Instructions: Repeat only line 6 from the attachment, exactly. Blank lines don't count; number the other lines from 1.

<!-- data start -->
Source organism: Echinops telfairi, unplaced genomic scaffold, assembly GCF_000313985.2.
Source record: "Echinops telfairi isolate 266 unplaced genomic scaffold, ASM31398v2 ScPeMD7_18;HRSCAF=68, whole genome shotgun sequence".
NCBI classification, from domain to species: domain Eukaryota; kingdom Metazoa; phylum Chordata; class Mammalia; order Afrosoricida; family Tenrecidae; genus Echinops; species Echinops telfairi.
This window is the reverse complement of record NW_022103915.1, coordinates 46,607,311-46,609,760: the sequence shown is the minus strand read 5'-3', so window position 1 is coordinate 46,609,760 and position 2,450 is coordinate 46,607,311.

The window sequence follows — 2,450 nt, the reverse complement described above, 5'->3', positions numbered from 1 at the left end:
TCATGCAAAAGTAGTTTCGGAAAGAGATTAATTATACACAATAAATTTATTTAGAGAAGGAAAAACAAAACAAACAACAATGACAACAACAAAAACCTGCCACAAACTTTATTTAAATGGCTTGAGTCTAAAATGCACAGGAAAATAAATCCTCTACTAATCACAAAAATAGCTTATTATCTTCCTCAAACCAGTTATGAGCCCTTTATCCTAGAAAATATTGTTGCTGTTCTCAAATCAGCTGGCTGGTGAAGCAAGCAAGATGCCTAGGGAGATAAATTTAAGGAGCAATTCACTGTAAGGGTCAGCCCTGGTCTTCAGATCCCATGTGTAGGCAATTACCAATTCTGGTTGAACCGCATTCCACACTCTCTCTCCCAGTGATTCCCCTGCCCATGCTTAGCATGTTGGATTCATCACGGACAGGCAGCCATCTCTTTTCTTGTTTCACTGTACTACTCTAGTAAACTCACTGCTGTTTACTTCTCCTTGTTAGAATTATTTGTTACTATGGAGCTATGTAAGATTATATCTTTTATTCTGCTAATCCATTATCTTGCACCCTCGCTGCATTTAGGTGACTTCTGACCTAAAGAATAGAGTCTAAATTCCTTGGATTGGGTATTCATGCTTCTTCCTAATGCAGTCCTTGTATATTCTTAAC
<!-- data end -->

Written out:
TCATGCAAAAGTAGTTTCGGAAAGAGATTAATTATACACAATAAATTTATTTAGAGAAGGAAAAACAAAACAAACAACAATGACAACAACAAAAACCTGCCACAAACTTTATTTAAATGGCTTGAGTCTAAAATGCACAGGAAAATAAATCCTCTACTAATCACAAAAATAGCTTATTATCTTCCTCAAACCAGTTATGAGCCCTTTATCCTAGAAAATATTGTTGCTGTTCTCAAATCAGCTGGCTGGTGAAGCAAGCAAGATGCCTAGGGAGATAAATTTAAGGAGCAATTCACTGTAAGGGTCAGCCCTGGTCTTCAGATCCCATGTGTAGGCAATTACCAATTCTGGTTGAACCGCATTCCACACTCTCTCTCCCAGTGATTCCCCTGCCCATGCTTAGCATGTTGGATTCATCACGGACAGGCAGCCATCTCTTTTCTTGTTTCACTGTACTACTCTAGTAAACTCACTGCTGTTTACTTCTCCTTGTTAGAATTATTTGTTACTATGGAGCTATGTAAGATTATATCTTTTATTCTGCTAATCCATTATCTTGCACCCTCGCTGCATTTAGGTGACTTCTGACCTAAAGAATAGAGTCTAAATTCCTTGGATTGGGTATTCATGCTTCTTCCTAATGCAGTCCTTGTATATTCTTAAC